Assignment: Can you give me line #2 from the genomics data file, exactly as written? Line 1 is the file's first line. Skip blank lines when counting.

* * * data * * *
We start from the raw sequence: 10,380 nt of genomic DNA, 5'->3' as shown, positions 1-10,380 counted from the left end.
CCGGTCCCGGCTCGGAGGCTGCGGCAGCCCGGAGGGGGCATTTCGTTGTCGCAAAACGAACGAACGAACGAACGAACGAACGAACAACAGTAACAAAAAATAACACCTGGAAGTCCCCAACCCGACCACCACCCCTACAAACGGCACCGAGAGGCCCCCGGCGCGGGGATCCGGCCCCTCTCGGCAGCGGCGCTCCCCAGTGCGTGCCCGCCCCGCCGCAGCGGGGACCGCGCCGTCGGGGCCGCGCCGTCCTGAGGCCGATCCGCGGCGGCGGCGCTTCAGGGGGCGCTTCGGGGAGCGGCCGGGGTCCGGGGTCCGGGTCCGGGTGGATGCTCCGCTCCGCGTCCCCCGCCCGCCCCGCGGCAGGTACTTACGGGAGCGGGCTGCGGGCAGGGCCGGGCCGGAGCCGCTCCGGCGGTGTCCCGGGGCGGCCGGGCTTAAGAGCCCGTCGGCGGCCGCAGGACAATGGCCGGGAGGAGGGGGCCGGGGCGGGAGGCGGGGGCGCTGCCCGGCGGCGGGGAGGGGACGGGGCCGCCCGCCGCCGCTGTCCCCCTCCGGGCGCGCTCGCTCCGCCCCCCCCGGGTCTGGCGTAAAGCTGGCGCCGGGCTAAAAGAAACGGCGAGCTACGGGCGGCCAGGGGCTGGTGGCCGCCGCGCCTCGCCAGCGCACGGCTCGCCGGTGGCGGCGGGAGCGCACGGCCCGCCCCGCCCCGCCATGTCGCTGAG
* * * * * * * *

CCGGTCCCGGCTCGGAGGCTGCGGCAGCCCGGAGGGGGCATTTCGTTGTCGCAAAACGAACGAACGAACGAACGAACGAACGAACAACAGTAACAAAAAATAACACCTGGAAGTCCCCAACCCGACCACCACCCCTACAAACGGCACCGAGAGGCCCCCGGCGCGGGGATCCGGCCCCTCTCGGCAGCGGCGCTCCCCAGTGCGTGCCCGCCCCGCCGCAGCGGGGACCGCGCCGTCGGGGCCGCGCCGTCCTGAGGCCGATCCGCGGCGGCGGCGCTTCAGGGGGCGCTTCGGGGAGCGGCCGGGGTCCGGGGTCCGGGTCCGGGTGGATGCTCCGCTCCGCGTCCCCCGCCCGCCCCGCGGCAGGTACTTACGGGAGCGGGCTGCGGGCAGGGCCGGGCCGGAGCCGCTCCGGCGGTGTCCCGGGGCGGCCGGGCTTAAGAGCCCGTCGGCGGCCGCAGGACAATGGCCGGGAGGAGGGGGCCGGGGCGGGAGGCGGGGGCGCTGCCCGGCGGCGGGGAGGGGACGGGGCCGCCCGCCGCCGCTGTCCCCCTCCGGGCGCGCTCGCTCCGCCCCCCCCGGGTCTGGCGTAAAGCTGGCGCCGGGCTAAAAGAAACGGCGAGCTACGGGCGGCCAGGGGCTGGTGGCCGCCGCGCCTCGCCAGCGCACGGCTCGCCGGTGGCGGCGGGAGCGCACGGCCCGCCCCGCCCCGCCATGTCGCTGAG